Judge Steve Russell on the Electoral Dilemma


There’s a movement afoot to convince enough Trump electors to switch sides that Clinton wins.

My first reaction was, “Sore losers!”

I’m persuaded my first reaction was wrong. Of course, I’m still smarting from Al Gore winning the popular vote and losing the Electoral College.

What’s wrong with trying to bend the Electoral College toward the popular vote?

Aren’t we in danger of exacerbating “the problem of the faithless elector?”

Why is it dangerous to highlight a structural problem?

We could at least have a debate about whether we want to continue an institution crafted to enhance the representation of rural areas.

The argument I’ve seen to keep the Electoral College is that switching to the popular vote would result in candidates aiming resources at the big media markets.

So it changes the definition of battleground states. The argument about driving money to where the people are is not up against some golden age when there was a 50 state strategy.

The structural issue is clouded by the fact that the boonies vote Republican and the cities vote Democrat. This is bassackwards to how it used to be and it might turn again. The Constitution is not for right now–it’s supposed to be for always. It’s hard to amend for a reason.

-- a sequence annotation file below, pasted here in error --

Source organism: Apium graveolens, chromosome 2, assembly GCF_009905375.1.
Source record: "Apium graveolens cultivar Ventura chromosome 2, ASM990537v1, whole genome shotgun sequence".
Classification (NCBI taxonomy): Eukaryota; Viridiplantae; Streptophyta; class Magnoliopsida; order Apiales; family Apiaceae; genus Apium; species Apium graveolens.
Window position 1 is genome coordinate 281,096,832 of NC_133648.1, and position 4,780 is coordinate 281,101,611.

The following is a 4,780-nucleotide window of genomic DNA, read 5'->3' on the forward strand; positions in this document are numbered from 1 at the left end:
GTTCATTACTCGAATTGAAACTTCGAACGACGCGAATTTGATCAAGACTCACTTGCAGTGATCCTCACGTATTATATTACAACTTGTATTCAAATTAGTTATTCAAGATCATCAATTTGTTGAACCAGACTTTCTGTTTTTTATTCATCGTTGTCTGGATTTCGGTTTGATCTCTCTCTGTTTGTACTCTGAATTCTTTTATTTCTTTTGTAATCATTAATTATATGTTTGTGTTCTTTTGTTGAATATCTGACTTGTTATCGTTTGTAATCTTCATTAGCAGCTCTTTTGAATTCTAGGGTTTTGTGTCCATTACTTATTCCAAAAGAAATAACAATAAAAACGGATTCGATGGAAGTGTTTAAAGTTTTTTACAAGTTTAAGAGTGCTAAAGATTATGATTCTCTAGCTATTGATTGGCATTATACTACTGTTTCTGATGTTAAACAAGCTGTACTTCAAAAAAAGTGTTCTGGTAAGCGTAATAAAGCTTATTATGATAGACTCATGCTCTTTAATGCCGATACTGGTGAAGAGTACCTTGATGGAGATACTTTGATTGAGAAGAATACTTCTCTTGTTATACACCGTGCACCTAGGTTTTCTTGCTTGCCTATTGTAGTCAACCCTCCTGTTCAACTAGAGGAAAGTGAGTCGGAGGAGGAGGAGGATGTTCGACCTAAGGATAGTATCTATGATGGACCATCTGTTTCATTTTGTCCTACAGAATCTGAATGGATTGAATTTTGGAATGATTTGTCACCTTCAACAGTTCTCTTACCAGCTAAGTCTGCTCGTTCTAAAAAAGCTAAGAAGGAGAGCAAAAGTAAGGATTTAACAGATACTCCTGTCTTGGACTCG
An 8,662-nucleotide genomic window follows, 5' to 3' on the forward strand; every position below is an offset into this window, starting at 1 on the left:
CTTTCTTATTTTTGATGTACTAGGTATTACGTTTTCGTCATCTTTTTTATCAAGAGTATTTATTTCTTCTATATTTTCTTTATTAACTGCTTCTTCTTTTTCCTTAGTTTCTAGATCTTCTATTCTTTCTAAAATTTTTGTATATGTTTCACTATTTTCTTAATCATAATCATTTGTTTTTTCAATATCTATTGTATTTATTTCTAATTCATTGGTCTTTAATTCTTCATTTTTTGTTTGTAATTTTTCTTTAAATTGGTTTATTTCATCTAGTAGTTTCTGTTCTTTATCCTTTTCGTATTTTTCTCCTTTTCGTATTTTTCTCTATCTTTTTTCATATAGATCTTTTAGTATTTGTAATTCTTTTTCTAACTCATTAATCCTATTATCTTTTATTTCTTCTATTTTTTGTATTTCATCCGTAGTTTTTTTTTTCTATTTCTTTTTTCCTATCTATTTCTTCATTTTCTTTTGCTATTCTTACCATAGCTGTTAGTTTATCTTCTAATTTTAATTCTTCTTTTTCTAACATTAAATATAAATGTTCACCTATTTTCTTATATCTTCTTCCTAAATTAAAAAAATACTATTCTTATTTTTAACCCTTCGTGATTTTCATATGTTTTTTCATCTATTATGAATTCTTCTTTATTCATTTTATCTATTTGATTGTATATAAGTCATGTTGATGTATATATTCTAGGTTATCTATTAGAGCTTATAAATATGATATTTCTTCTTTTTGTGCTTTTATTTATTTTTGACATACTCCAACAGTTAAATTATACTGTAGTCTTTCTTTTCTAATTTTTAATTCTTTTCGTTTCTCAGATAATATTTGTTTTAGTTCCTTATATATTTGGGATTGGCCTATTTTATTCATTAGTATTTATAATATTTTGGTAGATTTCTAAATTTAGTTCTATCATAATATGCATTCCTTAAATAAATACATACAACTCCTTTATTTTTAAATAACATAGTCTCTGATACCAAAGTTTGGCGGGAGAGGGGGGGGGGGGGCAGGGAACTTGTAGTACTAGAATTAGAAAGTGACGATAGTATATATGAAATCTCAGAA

The Founders, collectively, feared democracy, and the Electoral College was a product of that fear. Read the original Constitution and notice that the only power nub thrown into the checks and balances was the House of Representatives.

Senate? Elected by state legislatures.

POTUS? Elected by the Electoral College.

Supreme Court? Appointed for life.

The House is uber-democratic. Every seat up every two years. Reapportionment every ten years to keep districts the same size. Still, the Democrats get more House votes but the Republicans get more seats because the GOP used the last reapportionment to put cities in the middle of pies, dividing the left votes in right districts. Exhibit A: Austin, Texas.

The GOP now runs the whole shebang and, despite campaign rhetoric, the GOP has a history of running up the national debt. Look for a BIG tax cut next year. In Trump’s plan, 51% of the cuts go to the one percent. There will be three brackets: 15%, 25%, and 33%.

On the spending side, Trump wants to drastically increase “defense” spending. There will be war on the CFR and repealing all those regulations should save some money. We will also quickly remember why the regulations were put in place.

There is nothing to stop the GOP from driving us over a fiscal cliff, but I’m thinking the downside will show pretty quickly.

I’m much more worried about foreign affairs. Authoritarians like Trump historically keep power by appealing to solidarity in the face of foreign enemies. If there are no enemies that are scary enough, it’s necessary to create them.

Faithless electors–if they are evil at all—are the lesser evil.


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